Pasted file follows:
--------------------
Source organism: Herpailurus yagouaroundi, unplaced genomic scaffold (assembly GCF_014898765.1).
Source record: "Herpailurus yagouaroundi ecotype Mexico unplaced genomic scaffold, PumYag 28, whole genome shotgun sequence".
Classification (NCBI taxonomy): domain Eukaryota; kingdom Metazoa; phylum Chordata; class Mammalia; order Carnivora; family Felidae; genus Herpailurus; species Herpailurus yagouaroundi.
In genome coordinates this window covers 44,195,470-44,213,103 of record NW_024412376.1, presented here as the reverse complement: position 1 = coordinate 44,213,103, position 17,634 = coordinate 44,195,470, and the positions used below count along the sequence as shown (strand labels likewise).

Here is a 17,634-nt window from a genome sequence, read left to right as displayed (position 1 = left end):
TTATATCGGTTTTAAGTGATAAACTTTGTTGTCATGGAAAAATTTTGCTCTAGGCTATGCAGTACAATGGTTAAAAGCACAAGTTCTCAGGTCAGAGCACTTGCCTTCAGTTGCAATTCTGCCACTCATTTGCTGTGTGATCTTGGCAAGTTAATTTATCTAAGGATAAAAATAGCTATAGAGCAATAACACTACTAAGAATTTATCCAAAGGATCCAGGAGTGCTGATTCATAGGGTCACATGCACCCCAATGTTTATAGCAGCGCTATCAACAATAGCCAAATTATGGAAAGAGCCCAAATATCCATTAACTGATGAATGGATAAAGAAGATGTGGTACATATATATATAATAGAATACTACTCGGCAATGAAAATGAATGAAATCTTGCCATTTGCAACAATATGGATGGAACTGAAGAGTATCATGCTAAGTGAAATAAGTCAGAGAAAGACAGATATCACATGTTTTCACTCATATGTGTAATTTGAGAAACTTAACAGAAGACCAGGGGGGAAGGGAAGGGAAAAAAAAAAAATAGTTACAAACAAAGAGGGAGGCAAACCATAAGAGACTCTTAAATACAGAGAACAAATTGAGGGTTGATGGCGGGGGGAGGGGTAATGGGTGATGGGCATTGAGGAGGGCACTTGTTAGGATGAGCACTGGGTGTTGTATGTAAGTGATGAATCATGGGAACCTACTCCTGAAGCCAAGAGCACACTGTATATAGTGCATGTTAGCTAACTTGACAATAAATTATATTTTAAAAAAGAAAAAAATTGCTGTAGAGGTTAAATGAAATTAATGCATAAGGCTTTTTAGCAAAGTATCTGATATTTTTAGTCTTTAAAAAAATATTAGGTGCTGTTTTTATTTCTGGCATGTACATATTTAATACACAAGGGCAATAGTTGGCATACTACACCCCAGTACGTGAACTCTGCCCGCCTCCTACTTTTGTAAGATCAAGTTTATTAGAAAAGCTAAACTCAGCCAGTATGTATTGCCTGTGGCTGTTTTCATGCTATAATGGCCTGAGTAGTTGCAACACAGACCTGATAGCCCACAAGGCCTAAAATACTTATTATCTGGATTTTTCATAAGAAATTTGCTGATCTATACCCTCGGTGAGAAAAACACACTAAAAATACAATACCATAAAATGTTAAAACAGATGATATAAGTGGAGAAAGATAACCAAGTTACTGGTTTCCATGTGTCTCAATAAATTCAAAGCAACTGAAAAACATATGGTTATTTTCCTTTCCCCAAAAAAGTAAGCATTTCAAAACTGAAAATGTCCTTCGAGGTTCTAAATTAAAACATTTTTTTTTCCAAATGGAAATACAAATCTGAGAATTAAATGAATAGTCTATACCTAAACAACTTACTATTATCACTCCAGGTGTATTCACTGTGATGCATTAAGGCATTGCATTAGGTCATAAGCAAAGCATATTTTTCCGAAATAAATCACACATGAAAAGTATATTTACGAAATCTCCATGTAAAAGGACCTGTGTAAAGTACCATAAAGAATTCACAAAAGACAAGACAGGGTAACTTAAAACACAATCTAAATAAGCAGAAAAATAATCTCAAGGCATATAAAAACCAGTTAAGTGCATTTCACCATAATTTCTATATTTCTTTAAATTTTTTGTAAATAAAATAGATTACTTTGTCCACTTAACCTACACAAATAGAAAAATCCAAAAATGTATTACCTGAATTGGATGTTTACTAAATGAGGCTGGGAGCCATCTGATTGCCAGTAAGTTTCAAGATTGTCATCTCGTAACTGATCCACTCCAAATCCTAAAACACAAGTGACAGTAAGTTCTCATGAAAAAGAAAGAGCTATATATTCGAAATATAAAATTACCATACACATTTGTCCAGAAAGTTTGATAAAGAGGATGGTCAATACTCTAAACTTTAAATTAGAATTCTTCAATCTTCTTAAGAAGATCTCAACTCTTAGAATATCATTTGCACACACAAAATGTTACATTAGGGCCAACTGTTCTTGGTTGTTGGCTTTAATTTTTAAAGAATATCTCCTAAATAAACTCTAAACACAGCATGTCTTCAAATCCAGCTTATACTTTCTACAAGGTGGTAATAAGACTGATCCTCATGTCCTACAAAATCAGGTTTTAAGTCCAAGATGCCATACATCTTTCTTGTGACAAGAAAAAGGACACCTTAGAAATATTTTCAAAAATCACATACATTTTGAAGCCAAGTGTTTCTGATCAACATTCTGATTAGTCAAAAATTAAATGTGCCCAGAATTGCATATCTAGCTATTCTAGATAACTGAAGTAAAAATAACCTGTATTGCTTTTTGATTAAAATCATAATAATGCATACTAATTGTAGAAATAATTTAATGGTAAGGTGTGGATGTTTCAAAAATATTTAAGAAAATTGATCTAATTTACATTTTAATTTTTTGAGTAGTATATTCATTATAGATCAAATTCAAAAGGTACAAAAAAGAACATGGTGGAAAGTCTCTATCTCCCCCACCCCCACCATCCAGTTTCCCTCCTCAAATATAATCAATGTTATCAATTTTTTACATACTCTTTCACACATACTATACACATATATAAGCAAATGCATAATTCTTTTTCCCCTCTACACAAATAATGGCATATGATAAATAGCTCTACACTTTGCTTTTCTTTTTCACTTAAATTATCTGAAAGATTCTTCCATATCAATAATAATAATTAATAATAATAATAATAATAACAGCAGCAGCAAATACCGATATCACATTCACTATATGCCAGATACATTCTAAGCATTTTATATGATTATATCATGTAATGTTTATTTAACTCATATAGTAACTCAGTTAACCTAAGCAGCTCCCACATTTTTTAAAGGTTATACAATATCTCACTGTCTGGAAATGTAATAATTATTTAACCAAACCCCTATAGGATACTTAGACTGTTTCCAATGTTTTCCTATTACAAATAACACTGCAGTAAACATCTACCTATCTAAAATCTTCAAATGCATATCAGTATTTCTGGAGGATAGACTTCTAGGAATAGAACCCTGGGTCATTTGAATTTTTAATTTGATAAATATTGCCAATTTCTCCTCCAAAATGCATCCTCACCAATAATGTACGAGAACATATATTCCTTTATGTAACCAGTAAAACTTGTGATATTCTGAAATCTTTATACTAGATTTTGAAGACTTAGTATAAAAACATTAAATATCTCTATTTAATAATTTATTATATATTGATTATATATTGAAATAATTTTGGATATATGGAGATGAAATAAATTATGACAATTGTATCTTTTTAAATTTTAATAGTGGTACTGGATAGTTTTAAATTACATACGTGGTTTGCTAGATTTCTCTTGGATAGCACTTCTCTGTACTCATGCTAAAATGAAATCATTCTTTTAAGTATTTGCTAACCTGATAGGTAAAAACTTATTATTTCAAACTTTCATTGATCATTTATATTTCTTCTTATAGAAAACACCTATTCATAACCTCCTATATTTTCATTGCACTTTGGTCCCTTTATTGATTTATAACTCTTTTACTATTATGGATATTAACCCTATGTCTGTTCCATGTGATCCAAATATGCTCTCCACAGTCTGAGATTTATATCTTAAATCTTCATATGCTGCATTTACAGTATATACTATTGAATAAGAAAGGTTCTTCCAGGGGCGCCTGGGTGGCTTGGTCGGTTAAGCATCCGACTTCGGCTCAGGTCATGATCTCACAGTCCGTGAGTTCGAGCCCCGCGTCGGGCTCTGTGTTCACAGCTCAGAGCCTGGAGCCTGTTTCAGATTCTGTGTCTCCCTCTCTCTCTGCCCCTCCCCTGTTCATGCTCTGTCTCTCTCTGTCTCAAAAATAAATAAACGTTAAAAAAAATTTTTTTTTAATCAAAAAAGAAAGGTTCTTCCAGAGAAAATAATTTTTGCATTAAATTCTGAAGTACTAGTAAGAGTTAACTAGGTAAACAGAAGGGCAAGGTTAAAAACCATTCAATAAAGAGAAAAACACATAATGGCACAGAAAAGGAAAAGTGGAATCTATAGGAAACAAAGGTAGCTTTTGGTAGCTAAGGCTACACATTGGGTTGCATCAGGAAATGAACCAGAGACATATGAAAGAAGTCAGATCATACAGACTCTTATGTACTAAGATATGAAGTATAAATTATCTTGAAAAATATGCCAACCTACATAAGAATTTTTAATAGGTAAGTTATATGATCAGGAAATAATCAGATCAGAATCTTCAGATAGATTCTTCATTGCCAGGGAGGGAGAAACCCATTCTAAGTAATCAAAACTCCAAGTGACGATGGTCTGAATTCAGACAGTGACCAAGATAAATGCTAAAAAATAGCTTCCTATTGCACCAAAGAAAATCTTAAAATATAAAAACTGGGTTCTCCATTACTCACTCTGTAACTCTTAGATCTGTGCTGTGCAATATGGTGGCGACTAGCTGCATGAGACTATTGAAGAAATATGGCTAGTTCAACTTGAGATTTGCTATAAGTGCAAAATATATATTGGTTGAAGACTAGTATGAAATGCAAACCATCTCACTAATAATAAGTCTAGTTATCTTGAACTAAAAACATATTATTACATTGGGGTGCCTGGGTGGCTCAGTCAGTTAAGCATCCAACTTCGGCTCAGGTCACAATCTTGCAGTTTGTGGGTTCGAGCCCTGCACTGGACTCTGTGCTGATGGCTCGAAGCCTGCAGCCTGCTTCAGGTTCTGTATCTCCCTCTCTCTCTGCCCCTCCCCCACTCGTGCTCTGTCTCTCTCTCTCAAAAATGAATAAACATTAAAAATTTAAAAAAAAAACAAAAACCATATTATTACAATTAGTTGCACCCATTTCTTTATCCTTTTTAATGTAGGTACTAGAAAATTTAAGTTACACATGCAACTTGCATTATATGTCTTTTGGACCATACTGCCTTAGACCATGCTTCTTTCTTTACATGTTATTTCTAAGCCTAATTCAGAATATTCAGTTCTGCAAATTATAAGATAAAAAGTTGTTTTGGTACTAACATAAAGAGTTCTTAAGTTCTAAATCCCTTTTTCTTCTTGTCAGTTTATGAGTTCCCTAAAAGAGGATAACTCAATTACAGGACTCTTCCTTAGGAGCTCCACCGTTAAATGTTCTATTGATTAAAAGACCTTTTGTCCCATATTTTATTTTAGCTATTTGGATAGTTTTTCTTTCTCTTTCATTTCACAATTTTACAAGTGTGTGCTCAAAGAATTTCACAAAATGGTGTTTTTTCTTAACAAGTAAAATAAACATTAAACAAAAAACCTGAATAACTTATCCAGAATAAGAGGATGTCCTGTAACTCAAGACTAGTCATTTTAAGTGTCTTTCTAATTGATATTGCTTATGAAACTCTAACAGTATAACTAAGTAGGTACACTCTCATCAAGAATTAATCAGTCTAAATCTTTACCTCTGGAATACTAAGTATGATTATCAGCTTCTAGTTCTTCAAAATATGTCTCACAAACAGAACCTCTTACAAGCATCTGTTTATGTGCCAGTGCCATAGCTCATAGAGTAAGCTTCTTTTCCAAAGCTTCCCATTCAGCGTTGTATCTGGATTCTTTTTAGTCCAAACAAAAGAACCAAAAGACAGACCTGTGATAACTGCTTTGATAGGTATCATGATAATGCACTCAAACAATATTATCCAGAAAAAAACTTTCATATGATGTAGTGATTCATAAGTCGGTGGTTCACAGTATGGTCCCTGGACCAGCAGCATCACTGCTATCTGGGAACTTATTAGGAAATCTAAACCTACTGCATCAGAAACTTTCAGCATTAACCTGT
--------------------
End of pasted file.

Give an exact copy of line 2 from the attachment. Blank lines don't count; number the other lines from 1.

Source record: "Herpailurus yagouaroundi ecotype Mexico unplaced genomic scaffold, PumYag 28, whole genome shotgun sequence".